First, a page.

- its Article 1, which states that “everyone has the right, individually and in association with others, to promote and to strive for the protection and realisation of human rights and fundamental freedoms at the national and international levels”,

- its Article 6, which provides, that everyone has the right, individually and in association with others: to know, seek, obtain, receive and hold information about all human rights and fundamental freedoms, including having access to information as to how those rights and freedoms are given effect in domestic legislative, judicial or administrative systems; as provided for in human rights and other applicable international instruments, freely to publish, impart or disseminate to others views, information and knowledge on all human rights and fundamental freedoms”;

- and its Article 12.2, which provides that the State shall “take all necessary measures to ensure the protection by the competent authorities of everyone, individually and in association with others, against any violence, threats, retaliation, de facto or de jure adverse discrimination, pressure or any other arbitrary action as a consequence of his or her legitimate exercise of his or her rights”;

v. More generally, ensure in all circumstances the respect for human rights and fundamental freedoms in accordance with in accordance with the Universal Declaration of Human Rights and with international and regional human rights instruments ratified by Zimbabwe.

Addresses:

· President of Zimbabwe, Mr. Robert G. Mugabe, Office of the President, Private Bag 7700, Causeway, Harare, Zimbabwe, Fax : +263 4 708 211 / + 263.4.70.38.58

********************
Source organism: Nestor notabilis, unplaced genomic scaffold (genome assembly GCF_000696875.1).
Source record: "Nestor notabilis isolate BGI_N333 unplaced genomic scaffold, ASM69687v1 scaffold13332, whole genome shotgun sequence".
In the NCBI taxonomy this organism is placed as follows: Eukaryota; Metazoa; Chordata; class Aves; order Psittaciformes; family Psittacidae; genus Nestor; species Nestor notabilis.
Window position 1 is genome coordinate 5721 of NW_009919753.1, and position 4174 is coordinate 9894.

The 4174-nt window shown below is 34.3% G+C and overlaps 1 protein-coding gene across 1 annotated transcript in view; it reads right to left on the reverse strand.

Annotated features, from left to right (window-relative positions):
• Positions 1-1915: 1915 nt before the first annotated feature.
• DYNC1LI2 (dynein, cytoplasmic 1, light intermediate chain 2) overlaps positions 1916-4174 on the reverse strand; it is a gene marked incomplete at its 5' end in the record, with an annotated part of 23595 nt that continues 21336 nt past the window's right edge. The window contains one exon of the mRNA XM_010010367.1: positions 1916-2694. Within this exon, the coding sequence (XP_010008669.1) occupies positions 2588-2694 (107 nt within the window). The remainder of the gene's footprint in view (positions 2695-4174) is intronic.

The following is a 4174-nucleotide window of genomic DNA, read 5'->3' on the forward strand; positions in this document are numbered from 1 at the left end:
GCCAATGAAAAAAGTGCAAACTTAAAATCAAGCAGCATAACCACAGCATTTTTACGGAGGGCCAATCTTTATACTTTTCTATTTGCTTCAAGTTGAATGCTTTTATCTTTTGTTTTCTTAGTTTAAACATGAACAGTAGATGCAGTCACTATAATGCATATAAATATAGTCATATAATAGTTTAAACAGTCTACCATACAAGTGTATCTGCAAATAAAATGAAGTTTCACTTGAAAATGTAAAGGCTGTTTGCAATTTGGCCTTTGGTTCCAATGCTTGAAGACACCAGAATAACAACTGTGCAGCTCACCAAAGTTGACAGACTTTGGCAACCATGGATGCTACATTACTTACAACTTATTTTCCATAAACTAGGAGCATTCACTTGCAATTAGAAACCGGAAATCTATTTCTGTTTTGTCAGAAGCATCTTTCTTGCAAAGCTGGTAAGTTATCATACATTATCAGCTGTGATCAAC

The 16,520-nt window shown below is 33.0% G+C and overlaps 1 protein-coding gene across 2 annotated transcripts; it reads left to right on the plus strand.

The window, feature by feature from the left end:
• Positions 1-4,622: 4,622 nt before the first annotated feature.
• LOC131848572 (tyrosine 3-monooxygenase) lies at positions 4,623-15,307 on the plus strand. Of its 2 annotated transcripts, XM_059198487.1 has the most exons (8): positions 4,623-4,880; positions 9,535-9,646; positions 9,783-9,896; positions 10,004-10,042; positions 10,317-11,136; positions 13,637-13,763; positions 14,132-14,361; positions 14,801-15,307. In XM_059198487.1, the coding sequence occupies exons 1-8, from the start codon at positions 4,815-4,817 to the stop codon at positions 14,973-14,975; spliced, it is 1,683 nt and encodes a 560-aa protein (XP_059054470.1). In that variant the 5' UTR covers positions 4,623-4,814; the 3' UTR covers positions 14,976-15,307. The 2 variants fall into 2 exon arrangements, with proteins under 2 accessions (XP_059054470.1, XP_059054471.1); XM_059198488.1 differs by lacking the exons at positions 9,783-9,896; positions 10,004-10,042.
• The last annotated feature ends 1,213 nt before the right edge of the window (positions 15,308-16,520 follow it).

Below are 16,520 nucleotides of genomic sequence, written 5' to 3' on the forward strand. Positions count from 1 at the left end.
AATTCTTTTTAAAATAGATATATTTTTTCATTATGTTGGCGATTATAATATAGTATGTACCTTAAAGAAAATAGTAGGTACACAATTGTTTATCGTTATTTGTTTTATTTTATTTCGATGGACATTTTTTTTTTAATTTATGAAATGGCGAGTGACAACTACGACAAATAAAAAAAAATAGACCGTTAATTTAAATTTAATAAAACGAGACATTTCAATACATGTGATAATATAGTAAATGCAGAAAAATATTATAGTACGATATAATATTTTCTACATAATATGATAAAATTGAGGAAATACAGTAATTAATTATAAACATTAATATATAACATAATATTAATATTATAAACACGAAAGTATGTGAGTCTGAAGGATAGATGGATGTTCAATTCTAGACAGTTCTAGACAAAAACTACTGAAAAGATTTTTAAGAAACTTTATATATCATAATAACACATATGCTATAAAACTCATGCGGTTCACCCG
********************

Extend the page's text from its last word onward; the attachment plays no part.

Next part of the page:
· Mr. Khembo Mohadi, Minister of Home Affairs, Ministry of Home Affairs, 11th Floor Mukwati Building, Private Bag 7703, Causeway, Harare, Zimbabwe, Fax : +263 4 726 716

· Mr. Giles Mutsekwa, Minister of Home Affairs, Ministry of Home Affairs, 11th Floor Mukwati Building, Private Bag 7703, Causeway, Harare, Zimbabwe, Fax : +263 4 726 716

· Mr. Patrick Chinamasa, Minister of Justice, Legal and Parliamentary Affairs, Ministry of Justice, Legal and Parliamentary Affairs, Fax: + 263 4 77 29 99 / +263 4 252 155

· Mr. Augustine Chihuri, Commissioner General of Police, Police Headquarters, P.O. Box 8807, Causeway, Harare, Zimbabwe, Fax : +263 4 253 212 / 728 768 / 726 084

· Mr. Justice Johannes Tomana, Attorney-General, Office of the Attorney, PO Box 7714, Causeway, Harare, Zimbabwe, Fax: + 263 4 77 32 47

· Mrs. Chanetsa, Office of the Ombudsman Fax: + 263 4 70 41 19

· Ambassador Mr. Chitsaka Chipaziwa, Permanent Mission of Zimbabwe to the United Nations in Geneva, Chemin William Barbey 27, 1292 Chambésy, Switzerland, Fax: + 41 22 758 30 44, Email: mission.zimbabwe@ties.itu.int

· Embassy of Zimbabwe in Brussels, 11 SQ Josephine Charlotte, 1200 Woluwe-Saint-Lambert, Belgium, Fax: + 32 2 762 96 05 / + 32 2 775 65 10, Email: zimbrussels@skynet.be

Please also write to the embassies of Zimbabwe in your respective country.

***

Geneva-Paris, October 28, 2010

Kindly inform us of any action undertaken quoting the code of this appeal in your reply.